Warm engine, drain oil, wait for the drips to stop, proceed. Any time spent over 15 minutes is purely psychological.

The only reason to be concerned about spiders is on a humanitarian basis. A greased spider carcass will pass unimpeded through any engine pushing, what, 30-50psi oil pressure, and be picked up by a filter. It certainly wouldnít score a cylinder! Perhaps a future episode of Mythbusters could investigate how many spiders it would take before the engine seized. My bet would be thousands.
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Fri Apr 10, 2020 5:49 am quote
Juan, it depends on what spiders ...
I forgot with a hot engine ... the oil is more liquid and drains better.
I must also buy a new lift bench for the scooter, it is also convenient to clean it better. I saw one hydraulically operated but it costs 700 Ä.
Molto Verboso
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Fri Apr 10, 2020 6:11 am quote
I also agree the blowing out with air is or somewhat questionable value.

Letting it set over night might get some extra out and it might be interesting to put a clean pan under it after letting it set for a couple minutes to see how much more comes out sitting all night!

I'm making a wild guess but would be surprised if over night it amounted to more that couple ounces of oil if that much.

As for flushing with clean cheap oil before refilling with good oil I have to wonder if that would be leaving too much cheap oil in that would dilute the good stuff.

Now if you were talking about an engine that had set for several years then a good flush and refill would be a good thing!
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Fri Apr 10, 2020 10:32 am quote
Wouldn't forcing air into the engine, creating air pressure, be bad for the engine seals? Could you possibly force oil into places it shouldn't be? Sounds like a bad idea.
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Fri Apr 10, 2020 11:40 am quote
Quote:
As for flushing with clean cheap oil before refilling with good oil I have to wonder if that would be leaving too much cheap oil in that would dilute the good stuff.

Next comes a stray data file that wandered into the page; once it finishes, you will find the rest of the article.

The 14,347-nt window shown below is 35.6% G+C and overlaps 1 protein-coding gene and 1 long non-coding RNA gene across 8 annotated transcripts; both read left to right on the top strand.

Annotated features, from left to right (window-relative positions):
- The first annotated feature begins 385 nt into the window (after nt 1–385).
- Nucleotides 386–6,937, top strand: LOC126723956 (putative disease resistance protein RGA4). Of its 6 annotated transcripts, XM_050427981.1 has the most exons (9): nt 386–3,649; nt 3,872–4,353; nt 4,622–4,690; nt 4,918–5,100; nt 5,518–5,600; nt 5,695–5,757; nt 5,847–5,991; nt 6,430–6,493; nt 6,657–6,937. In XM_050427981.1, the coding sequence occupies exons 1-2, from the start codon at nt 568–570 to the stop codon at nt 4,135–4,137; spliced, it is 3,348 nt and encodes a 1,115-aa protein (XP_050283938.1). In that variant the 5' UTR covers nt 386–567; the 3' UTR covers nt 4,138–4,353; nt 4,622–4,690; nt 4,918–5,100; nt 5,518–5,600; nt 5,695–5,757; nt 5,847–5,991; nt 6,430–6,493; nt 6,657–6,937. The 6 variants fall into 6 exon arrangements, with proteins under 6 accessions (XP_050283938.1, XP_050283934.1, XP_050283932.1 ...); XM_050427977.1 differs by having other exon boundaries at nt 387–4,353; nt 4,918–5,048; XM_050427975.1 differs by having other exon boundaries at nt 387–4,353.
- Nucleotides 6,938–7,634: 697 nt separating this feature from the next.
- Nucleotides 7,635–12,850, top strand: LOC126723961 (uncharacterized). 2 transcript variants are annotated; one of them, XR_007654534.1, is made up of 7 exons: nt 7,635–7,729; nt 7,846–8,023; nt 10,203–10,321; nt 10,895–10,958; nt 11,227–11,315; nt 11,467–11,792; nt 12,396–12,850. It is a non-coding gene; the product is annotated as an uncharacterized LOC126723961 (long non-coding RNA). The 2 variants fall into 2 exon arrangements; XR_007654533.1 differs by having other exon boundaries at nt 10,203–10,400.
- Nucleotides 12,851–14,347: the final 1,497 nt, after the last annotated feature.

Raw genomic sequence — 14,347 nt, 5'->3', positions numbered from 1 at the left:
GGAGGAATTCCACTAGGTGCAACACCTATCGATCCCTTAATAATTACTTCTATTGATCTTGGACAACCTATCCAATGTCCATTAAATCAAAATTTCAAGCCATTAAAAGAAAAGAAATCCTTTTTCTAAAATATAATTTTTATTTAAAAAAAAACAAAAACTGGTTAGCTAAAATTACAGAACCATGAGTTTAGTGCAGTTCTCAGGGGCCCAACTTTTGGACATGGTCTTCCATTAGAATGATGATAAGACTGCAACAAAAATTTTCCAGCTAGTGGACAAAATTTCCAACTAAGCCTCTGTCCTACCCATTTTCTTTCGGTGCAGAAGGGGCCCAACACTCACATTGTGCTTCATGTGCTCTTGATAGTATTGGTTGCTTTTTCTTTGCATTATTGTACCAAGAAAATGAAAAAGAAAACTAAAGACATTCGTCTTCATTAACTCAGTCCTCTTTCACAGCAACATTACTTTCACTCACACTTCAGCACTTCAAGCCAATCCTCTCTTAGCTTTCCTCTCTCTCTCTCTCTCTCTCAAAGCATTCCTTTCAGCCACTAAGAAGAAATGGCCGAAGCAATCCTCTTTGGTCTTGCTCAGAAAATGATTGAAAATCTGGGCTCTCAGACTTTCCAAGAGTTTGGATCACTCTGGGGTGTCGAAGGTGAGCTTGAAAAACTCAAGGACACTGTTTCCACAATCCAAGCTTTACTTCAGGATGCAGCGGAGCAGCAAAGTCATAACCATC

its certainly better than leaving a portion of dirty abrasive oil to mix with the good stuff...
Veni, Vidi, Posti
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Fri Apr 10, 2020 11:44 am quote
jerryd wrote:
Quote:
As for flushing with clean cheap oil before refilling with good oil I have to wonder if that would be leaving too much cheap oil in that would dilute the good stuff.
its certainly better than leaving a portion of dirty abrasive oil to mix with the good stuff...
On some level I agree with you jerry, but on some level I'm thinking that a double-flush of motor oil is only necessary in cases of EXTREMELY over-run oil, or something was let to sit for a long time and allowed rust to build up in the case.

In an engine that runs in any sense with normal frequency, the only way you build up abrasives in the oil is if the filter gets so blocked as to allow the bypass to open. And that shouldn't happen until WAY past the recommended drain interval.
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Fri Apr 10, 2020 12:01 pm quote
It is better to remember that damp condensation can form in the tank of the compressors and it is not healthy to add humidity to remove a few grams of oil. If there is dirt, it is better to remove the oil pan to clean. My grandfather said that making the tip of the pencil many pointed, it breaks easily.
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Fri Apr 10, 2020 12:01 pm quote
This is what happens when people have a lot of time on their hands to sit at home and come up with solutions to problems that don't exist.

If you think there is a lot of material in your oil, for example, if one day you find a lot of metal in the screen, next time change it while the oil is cold. It is more likely to hold particles in suspension and carry them out.
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Fri Apr 10, 2020 12:09 pm quote
I would bet anything dark in the oil is either carbon or metal particles. both are abrasive.

my suggestion is cheap and effective. running some air through does nothing.

there is a substantial amount of oil left in the engine that wont come out by any other means save disassembling the motor completely.
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Fri Apr 10, 2020 12:11 pm quote
If there are too many particles in the oil there is a problem but it does not depend on the oil ... Not necessarily.
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Fri Apr 10, 2020 12:42 pm quote
Sorry Max6200 for hopping to a side tract, but this brought to mind a picture I saw recently

1946330942.jpg

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Fri Apr 10, 2020 1:04 pm quote